Pros and Cons of Joint Credit Card Accounts
According to a new survey, 33% of Americans would not have a joint credit card with a spouse or romantic partner. Another 46% of respondents said they would open an account, but they would wait until they were married.
Are there benefits to opening a joint credit account? If so, do they outweigh the disadvantages? Let’s weigh some of the pros and cons to determine the best choice for your family.
Advantages of Joint Credit Cards
The benefits of having a joint credit card include:
- Mutual credit score increases, assuming you make payments each month and keep the revolving balance below 30%. Learn more.
- More opportunities to earn rewards. A Wells Fargo study from earlier this year showed 45% of Millennial couples would have a partner as an authorized user to earn more credit card rewards.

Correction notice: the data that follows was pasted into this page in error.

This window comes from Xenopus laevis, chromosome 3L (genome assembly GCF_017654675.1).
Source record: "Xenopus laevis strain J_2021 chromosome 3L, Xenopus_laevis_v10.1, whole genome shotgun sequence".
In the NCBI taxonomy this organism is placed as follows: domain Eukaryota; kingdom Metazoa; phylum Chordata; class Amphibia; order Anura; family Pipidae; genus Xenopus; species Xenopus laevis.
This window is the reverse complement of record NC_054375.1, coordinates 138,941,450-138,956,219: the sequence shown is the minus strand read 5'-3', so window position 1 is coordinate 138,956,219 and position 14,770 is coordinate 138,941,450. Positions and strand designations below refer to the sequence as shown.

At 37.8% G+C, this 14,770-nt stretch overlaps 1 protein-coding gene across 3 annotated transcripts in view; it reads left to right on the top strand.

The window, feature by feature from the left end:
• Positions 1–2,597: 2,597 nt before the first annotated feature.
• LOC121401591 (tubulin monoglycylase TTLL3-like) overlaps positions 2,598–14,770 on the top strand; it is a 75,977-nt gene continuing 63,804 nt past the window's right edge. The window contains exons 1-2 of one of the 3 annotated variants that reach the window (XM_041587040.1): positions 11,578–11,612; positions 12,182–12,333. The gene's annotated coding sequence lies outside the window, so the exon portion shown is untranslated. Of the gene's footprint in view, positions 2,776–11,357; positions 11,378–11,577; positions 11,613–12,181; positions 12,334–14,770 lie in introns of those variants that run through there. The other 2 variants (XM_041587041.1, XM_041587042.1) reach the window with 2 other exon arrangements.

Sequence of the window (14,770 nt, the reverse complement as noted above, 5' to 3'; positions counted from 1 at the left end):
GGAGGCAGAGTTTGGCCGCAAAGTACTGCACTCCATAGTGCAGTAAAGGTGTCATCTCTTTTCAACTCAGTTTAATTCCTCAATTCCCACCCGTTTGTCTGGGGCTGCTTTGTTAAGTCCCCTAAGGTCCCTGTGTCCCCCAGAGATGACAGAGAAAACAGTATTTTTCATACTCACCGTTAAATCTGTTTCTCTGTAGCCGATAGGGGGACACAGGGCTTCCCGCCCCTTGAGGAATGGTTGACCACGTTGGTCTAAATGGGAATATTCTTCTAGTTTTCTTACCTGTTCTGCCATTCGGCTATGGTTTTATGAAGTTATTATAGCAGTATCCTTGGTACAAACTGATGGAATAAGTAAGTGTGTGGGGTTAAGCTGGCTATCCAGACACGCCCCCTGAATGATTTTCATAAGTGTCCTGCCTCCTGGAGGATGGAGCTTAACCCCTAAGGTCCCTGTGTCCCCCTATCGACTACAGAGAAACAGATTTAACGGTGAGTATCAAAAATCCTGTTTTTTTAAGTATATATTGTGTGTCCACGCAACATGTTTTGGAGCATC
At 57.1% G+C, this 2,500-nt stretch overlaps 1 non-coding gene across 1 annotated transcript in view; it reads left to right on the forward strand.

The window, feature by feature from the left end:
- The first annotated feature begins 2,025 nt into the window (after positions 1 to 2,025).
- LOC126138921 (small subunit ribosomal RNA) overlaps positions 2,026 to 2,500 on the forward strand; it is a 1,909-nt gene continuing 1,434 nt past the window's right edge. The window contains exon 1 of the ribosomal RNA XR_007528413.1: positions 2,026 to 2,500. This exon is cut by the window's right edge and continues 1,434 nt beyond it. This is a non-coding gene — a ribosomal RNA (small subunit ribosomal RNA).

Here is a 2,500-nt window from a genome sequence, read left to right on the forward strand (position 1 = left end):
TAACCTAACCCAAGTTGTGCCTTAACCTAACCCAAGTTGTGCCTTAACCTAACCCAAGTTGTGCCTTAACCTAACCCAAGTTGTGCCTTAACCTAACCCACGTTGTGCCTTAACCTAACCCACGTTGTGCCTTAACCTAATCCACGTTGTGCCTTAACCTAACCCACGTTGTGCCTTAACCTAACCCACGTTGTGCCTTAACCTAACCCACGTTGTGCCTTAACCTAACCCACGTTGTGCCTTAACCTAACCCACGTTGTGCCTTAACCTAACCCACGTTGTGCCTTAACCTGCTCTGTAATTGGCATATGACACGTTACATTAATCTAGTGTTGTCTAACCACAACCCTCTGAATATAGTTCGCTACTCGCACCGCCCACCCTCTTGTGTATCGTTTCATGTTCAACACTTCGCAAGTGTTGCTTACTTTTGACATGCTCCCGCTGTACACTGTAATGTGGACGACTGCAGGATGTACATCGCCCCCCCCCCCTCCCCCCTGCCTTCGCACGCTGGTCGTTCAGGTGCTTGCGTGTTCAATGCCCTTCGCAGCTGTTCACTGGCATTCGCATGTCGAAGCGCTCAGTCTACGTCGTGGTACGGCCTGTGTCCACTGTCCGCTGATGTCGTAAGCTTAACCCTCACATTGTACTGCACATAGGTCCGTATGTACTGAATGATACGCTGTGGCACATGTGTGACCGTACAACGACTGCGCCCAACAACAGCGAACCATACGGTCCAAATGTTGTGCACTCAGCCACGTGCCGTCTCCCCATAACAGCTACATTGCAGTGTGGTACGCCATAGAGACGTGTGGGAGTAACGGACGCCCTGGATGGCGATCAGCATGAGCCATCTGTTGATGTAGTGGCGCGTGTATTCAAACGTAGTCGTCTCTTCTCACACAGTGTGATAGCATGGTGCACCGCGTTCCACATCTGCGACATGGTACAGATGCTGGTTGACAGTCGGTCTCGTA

- Potentially higher credit limits, since there are two contributing credit scores and incomes.
- Simplified finances. One transaction history, one monthly payment, one bill to worry about, etc.
Disadvantages of Joint Credit Cards
Despite the perks of having a joint credit card, there are some downfalls to keep in mind:
- Mutual credit damage if the account is not maintained properly.
- Shared liability for debt, even after separation.
- Difficulties obtaining individual credit accounts. This may occur after a bad payment history, or if the outstanding balance is too high.
Making the Right Choice as a Couple
Joint credit accounts can be great opportunities to improve your credit ratings and rewards balances. However, they can also be detrimental if the accounts are not maintained. Think about your needs as a couple, including your spending habits and existing debt. Avoid starting a joint account until you are in a heavily-committed relationship so you are not liable for someone else’s debt after separation. Consider your overall options, and then find the best fit for your lifestyle and goals.